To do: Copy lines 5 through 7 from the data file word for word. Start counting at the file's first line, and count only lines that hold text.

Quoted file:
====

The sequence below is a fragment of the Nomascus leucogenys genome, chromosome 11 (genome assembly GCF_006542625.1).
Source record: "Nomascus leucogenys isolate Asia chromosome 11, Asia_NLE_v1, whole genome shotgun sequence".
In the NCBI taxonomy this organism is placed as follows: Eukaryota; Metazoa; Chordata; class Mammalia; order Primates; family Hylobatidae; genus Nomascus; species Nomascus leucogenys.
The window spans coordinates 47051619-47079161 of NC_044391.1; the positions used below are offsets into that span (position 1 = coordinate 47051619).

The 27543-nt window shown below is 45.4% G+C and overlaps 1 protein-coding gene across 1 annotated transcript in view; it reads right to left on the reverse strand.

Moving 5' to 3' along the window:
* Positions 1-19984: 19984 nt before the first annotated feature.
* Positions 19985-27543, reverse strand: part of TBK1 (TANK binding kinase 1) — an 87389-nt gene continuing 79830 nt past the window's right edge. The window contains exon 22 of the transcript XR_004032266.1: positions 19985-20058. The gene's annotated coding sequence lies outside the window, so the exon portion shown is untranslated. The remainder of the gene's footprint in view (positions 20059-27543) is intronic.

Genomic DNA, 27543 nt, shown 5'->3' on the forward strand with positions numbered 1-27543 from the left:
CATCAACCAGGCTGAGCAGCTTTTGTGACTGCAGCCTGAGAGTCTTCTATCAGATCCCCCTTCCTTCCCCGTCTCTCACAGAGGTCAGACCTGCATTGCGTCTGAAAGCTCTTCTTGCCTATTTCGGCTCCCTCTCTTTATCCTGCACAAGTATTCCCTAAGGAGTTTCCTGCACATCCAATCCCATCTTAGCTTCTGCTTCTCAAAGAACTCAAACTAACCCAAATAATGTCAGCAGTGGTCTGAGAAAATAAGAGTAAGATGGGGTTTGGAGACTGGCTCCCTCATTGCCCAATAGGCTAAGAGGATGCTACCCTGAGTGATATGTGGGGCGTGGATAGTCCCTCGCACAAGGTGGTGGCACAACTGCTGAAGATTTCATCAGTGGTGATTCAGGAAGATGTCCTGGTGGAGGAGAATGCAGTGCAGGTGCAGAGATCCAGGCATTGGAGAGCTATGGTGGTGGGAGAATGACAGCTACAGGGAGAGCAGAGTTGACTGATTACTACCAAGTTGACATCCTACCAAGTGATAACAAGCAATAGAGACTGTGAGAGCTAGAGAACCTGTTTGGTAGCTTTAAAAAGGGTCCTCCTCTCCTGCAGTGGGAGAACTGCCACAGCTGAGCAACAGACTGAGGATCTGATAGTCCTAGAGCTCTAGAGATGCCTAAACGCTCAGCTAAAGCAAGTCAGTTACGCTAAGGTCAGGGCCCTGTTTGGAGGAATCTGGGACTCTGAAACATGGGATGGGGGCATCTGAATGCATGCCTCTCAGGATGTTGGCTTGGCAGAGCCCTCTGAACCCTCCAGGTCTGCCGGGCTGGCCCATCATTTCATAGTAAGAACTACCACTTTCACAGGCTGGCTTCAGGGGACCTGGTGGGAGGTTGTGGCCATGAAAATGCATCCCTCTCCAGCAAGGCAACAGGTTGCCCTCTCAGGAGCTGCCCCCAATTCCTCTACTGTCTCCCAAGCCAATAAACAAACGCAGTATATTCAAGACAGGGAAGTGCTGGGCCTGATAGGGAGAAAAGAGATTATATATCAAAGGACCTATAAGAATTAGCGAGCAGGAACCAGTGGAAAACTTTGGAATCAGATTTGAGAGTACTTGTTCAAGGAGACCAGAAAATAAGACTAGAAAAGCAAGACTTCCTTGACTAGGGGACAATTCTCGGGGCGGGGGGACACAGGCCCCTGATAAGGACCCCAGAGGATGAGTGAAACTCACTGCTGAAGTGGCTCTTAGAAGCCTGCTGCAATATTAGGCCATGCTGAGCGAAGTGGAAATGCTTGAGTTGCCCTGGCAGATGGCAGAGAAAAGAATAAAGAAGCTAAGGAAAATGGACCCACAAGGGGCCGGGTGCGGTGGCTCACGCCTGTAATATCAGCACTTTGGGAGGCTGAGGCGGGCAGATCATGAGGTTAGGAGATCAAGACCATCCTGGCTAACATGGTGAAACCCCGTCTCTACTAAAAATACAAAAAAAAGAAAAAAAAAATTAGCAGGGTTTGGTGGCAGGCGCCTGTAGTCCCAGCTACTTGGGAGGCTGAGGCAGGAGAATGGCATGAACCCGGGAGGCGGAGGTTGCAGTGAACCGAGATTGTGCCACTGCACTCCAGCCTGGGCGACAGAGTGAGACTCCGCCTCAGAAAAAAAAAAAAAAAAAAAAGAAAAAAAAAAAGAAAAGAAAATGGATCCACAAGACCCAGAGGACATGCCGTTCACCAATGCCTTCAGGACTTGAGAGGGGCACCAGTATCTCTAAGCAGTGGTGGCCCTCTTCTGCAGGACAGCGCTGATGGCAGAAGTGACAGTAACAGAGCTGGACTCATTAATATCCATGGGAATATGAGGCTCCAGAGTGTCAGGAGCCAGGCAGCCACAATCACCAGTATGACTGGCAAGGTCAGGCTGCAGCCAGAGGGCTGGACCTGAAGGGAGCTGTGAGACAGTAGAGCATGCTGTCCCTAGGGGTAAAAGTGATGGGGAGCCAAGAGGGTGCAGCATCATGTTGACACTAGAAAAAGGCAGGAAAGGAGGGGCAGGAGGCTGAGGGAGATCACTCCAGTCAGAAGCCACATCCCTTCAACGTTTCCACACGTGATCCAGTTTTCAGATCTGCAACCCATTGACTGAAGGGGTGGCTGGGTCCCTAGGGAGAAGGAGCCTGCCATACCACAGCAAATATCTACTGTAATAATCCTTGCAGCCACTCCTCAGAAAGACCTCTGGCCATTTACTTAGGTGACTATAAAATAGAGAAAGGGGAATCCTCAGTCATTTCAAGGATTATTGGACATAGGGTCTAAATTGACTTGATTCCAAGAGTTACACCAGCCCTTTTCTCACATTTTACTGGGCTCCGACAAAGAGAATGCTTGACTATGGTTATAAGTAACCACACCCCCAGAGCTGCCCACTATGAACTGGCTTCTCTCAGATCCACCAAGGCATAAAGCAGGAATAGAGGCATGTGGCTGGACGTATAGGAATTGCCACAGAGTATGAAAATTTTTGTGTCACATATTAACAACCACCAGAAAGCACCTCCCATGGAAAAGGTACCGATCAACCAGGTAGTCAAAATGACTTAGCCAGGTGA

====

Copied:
The 27543-nt window shown below is 45.4% G+C and overlaps 1 protein-coding gene across 1 annotated transcript in view; it reads right to left on the reverse strand.

Moving 5' to 3' along the window:
* Positions 1-19984: 19984 nt before the first annotated feature.